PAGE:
- Sued the NM Dept. of Game & fish and the State Game Commission—in both state and federal court—in response to the unscientific and unethical “Cougar Rule” allowing recreational cougar trapping and for violating the Endangered Species Act (harming endangered Mexican wolves)
- Persuaded the Santa Fe County Commission to reject a proposal to kill beavers on the Santa Fe River
- Launched the Stop Cougar Trapping campaign
- Commissioned a poll showing New Mexicans oppose trapping by a stunning 3 to 1 margin
- Pushed a bill to ban coyote killing contests to pass the New Mexico Senate (became the first state to pass a killing contest ban through any legislative chamber)
- Helped local advocates pass ordinances against trapping in Los Alamos County and Jemez Springs
- Trained activists in six communities in advocacy, with a focus on wildlife protection legislation
- Introduced bills to ban wildlife killing contests, and to restrict traps and poisons on public lands
- Joined other partners in launching the TrapFree New Mexico coalition and campaign
- Published the Landowner’s Guide to Non-Lethal Beaver Solutions
- Launched Cougar Smart New Mexico
- Cougar hunter education became a requirement
- Secured greater protections for female cougars
- Abolished decades-old preemptive cougar killing program
- In the wake of vocal opposition and other negative effects, got the Alamogordo rattlesnake roundup ended
- Developed a statewide poll showing 63% of New Mexicans support banning traps on public lands
- Held a Beavers Belong! training and flow device installation in Taos County
- Started Tijeras Canyon safe passages improvements
- Chaired the Tijeras Canyon Safe Passages Coalition to create safe passages for wildlife where highways bisect habitat; The Dept. of Transportation approved the safe passages recommendations in Tijeras Canyon in 2015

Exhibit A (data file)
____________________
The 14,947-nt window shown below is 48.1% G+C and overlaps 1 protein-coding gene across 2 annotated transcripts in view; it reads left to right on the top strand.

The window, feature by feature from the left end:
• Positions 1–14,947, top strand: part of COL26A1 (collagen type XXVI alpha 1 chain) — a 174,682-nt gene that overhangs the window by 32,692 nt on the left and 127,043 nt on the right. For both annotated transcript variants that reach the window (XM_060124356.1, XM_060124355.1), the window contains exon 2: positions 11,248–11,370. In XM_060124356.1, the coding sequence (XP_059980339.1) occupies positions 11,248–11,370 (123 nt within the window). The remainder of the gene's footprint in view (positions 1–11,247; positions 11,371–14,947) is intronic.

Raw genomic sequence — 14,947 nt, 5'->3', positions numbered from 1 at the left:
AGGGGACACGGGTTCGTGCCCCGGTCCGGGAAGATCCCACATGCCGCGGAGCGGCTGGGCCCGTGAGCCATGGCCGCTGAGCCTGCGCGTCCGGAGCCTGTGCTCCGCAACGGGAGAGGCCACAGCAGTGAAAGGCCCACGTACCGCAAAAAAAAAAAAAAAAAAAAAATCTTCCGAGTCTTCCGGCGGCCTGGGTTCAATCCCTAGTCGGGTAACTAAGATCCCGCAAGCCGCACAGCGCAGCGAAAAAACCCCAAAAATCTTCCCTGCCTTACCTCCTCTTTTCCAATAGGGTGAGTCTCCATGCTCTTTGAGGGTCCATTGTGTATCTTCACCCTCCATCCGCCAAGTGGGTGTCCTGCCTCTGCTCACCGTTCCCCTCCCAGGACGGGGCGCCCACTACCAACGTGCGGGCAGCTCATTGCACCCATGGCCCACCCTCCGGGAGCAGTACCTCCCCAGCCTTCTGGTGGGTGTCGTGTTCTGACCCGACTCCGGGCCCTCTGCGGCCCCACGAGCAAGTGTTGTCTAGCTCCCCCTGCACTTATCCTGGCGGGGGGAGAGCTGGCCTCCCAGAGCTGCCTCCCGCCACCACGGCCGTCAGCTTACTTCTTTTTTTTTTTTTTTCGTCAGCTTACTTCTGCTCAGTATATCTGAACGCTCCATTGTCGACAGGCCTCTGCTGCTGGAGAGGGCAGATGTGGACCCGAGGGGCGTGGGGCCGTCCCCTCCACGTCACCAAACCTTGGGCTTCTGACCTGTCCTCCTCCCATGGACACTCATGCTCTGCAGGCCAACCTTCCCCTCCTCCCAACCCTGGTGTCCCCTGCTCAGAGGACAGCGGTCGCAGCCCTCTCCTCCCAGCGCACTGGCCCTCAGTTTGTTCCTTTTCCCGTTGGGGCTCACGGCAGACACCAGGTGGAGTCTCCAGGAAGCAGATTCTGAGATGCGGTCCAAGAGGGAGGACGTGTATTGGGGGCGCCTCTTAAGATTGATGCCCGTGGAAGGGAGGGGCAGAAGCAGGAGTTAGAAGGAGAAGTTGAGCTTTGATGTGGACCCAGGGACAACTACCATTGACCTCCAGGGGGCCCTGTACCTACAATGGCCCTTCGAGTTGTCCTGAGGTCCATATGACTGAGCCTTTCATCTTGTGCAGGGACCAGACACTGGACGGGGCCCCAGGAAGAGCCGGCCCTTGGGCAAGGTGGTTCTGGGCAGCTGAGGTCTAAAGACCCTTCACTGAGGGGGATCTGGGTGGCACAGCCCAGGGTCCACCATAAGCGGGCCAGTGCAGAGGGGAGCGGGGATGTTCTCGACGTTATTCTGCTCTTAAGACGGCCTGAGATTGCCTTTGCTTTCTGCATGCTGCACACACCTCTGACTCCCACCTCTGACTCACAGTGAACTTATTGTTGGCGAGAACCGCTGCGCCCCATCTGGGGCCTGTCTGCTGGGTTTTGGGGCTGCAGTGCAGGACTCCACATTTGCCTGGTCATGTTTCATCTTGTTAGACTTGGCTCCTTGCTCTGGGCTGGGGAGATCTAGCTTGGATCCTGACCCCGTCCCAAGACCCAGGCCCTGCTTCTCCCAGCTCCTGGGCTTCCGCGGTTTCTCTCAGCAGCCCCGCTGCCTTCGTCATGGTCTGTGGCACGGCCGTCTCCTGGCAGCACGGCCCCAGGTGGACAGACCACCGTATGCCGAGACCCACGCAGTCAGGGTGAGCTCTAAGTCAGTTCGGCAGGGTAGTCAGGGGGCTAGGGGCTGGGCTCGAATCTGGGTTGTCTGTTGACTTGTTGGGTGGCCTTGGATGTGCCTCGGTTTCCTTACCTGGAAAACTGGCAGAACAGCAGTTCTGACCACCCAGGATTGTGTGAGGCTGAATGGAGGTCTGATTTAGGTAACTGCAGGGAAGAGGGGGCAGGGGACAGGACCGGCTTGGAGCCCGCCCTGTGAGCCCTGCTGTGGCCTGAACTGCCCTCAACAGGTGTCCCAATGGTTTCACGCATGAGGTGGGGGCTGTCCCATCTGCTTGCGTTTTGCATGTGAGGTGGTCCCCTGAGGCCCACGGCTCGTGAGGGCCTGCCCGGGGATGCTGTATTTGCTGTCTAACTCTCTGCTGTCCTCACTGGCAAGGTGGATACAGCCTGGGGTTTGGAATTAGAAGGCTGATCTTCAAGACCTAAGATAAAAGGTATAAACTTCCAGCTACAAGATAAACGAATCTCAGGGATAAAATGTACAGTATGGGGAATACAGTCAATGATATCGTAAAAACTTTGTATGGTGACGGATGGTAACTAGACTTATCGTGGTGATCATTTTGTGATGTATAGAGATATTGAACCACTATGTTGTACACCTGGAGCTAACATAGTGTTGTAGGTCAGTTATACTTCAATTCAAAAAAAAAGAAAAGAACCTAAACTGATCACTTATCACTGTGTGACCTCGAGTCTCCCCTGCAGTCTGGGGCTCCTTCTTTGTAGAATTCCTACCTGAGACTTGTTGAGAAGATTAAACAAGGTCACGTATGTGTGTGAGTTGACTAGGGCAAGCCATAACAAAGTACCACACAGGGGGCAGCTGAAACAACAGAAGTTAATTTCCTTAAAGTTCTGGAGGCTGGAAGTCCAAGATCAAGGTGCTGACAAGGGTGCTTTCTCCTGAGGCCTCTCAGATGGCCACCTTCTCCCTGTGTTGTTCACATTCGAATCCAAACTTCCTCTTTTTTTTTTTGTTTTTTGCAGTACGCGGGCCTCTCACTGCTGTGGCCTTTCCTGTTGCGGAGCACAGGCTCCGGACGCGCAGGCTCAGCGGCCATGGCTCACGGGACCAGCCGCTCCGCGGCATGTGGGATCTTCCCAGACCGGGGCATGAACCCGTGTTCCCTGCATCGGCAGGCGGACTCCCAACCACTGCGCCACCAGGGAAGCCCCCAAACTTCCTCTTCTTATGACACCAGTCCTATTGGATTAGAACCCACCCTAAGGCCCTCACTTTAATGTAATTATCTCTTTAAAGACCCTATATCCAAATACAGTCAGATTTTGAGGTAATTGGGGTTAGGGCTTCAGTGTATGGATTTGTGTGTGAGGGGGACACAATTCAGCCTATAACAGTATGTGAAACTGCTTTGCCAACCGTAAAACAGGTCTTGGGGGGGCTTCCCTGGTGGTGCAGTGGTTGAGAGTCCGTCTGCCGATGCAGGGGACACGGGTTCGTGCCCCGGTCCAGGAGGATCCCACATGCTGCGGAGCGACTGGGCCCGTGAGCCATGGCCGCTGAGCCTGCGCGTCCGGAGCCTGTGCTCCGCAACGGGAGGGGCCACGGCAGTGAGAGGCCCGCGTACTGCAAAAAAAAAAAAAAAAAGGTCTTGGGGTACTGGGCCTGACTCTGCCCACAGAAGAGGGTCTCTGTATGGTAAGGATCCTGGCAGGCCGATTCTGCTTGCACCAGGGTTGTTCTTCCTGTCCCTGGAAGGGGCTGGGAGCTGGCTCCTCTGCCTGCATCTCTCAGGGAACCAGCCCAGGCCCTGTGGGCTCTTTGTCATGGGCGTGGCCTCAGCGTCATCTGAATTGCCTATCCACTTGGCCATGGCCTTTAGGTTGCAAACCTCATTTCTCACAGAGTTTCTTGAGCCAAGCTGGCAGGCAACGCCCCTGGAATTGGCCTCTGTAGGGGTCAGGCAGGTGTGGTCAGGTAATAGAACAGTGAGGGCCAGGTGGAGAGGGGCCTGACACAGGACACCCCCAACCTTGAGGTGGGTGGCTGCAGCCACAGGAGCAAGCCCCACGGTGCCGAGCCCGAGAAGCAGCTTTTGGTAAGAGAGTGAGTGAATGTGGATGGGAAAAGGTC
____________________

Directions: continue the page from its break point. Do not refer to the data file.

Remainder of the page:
- Persuaded NM Game & Fish to cancel a coyote killing program for deer management
- Launched the Beavers Belong! initiative
- Ensured that Sterling & Reid Circus was not allowed to perform at Tingley Coliseum due to cruelty record, and another circus was denied entry to the state
- Ensured that wild animal circuses are not allowed on City of Albuquerque property due to animal abuse
- Passed a law making extreme animal cruelty (including wildlife) a felony
- Ghost Ranch Living Museum (a roadside zoo with native wildlife) closed after the publication of our stinging report about animal neglect and abuse
- The Santa Fe Lions Club agreed not to use animals in circuses
- Convinced the State Game Commission to establish cougar quotas and zone management
- Exposed King Royal Circus’ mistreatment of circus animals, leading to the circus’s loss of license and a $200,000 fine (largest fine ever levied by the U.S. Dept. of Agriculture at the time)
- Sued the U.S. Army Corps of Engineers to stop a planned trophy hunt of bison
- Succeeded in reducing state funding of Wildlife Services
- Exposed Wildlife Services’ illegal use of poisons to kill coyotes in the Gila National Forest, leading to the agency being fined for the first time (a $1,000 fine)
- Defeated efforts to increase Wildlife Services funding from the state
- Helped expose bird deaths in private oil and gas operations
- Launched a campaign exposing unacceptable levels of taxpayer-funded wildlife extermination by the federal agency Animal Damage Control, now euphemistically called Wildlife Services.